Personal wipes equal problem in the pipes; Energy assistance program; Set your clocks back; Exploding whale engineer passes away

November 1, 2013 10:35 pm News
Coast Radio News

Local News

1 November 2013

Personal hygiene can cause problems in the pipes

The old saying goes… just because you can… doesn’t mean you should.

Florence Public Works Director Mike Miller is a firm believer in that adage.

City waste water employees have had to deal with a wide variety of things clogging sewer pipes and pump stations over the years.  Grease, cornstarch, packing peanuts and even old blue jeans have been found balled up and clogging the system.

But a new enemy has been appearing recently:  Flushable personal hygiene wipes.

Miller says such items may promise a “shower fresh feeling” for consumers, but they leave sewer workers feeling much less so.

The wipes can get snagged in the collection system, possibly causing overflows and even damaging equipment.

Miller says “flushable” wipes have become so popular sewer systems in cities across the country are experiencing problems with them and they are working hard to get the word out about the hazards.

Low Income Heating and Energy Assistance

Federal funding for a program that provides one-time assistance for low income and senior households has still not been released, but registration will still begin today.

Mary Ellen Bennett, the Lane County coordinator for the program says two agencies in the Florence area will be taking signups for the Low Income Heating and Energy Assistance Program.

Residents aged 60 or older can call Florence Senior Connections at 902-9430.  Households without a senior that qualify should call Siuslaw Outreach Services.

In order to qualify, a household’s current gross monthly income must be at or below 60-percent of Oregon’s median income level… that means for a family of four, a gross income of just under $3500 would qualify.

Bennett says if you qualify and you don’t make the waiting list this time, agencies may take additional names on the first of each month through the winter… or as long as funding lasts.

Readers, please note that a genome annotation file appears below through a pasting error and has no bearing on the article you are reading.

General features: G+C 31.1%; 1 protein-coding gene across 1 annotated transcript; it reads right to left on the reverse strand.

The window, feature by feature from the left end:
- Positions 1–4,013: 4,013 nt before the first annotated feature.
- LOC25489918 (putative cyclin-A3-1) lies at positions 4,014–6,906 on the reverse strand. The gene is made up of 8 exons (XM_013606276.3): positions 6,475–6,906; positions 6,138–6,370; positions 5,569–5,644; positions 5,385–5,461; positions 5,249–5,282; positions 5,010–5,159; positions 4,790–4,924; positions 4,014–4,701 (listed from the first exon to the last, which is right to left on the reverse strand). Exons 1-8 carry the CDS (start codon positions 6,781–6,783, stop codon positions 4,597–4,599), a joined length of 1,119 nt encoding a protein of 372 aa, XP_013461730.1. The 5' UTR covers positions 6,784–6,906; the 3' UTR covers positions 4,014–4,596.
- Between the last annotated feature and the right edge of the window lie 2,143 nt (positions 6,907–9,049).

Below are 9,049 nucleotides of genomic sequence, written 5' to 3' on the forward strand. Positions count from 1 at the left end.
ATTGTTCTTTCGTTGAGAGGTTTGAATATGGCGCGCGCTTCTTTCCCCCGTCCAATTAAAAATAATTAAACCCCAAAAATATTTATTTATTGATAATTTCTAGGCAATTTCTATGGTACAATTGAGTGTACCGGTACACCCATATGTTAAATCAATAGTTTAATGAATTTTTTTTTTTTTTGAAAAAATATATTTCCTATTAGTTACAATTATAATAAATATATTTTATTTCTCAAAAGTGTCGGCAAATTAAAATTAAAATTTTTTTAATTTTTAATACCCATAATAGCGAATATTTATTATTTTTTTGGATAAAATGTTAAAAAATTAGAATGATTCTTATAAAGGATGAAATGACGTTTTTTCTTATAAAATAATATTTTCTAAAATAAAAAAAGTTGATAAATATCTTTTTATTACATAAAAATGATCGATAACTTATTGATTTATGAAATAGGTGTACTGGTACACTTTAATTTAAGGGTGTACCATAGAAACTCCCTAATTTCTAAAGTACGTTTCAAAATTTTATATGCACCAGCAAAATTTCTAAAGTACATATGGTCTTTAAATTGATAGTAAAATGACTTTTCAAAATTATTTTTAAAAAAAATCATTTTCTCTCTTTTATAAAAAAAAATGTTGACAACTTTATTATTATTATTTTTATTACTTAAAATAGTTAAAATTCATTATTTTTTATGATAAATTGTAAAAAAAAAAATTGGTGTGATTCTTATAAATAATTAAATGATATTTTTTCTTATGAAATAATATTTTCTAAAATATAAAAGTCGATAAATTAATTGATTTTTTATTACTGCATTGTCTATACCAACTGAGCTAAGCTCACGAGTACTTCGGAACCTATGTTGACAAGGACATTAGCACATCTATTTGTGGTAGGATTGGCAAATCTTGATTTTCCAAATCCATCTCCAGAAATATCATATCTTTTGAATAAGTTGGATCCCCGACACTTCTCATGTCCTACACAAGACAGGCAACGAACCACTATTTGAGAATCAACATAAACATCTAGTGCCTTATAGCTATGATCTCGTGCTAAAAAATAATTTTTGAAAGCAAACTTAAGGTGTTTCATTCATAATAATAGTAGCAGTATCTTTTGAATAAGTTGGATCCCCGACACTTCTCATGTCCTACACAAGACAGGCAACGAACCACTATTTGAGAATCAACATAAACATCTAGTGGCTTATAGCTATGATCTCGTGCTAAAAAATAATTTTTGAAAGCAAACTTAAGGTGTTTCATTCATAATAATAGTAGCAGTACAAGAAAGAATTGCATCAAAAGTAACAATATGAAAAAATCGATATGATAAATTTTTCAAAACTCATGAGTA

Check your clocks and your smoke detectors

Daylight savings time comes to a close early Sunday morning.  That means it’s time to go through the house and reset all your clocks before going to bed tomorrow night.

Set them back one hour.

Siuslaw Valley Fire Marshall Sean Barrett says while you’re at it you should test the smoke detectors in your house.

Many newer detectors have a ten-year battery so they don’t need to be replaced as often, but that doesn’t mean you shouldn’t periodically check them out to make sure they’re working properly.

Barrett says a properly working smoke detector can be… and has been… a lifesaver.

Whale Exploder Passes Away

The Oregon highway engineer who’s 1970 decision to use a half-ton of dynamite to blast a dead whale into bits and became an internet sensation along the way has died.

George Thomas Thornton was 84, he died Sunday in Medford.

In November 1970, the highly respected engineer got the call to help remove a 45-foot long sperm whale from the beach south of the Siuslaw River Entrance.  His intention was to use the dynamite to break down the whale into tiny pieces, allowing crabs, seagulls and other scavengers to clean up the mess didn’t quite work out as planned.

The blast didn’t direct the debris out to sea as hoped, but instead left spectators awash in stinky, decomposing flesh.

One large chunk flew over the seawall and landed on top of a fairly new car in the parking lot on South Jetty Road, flattening the vehicle.

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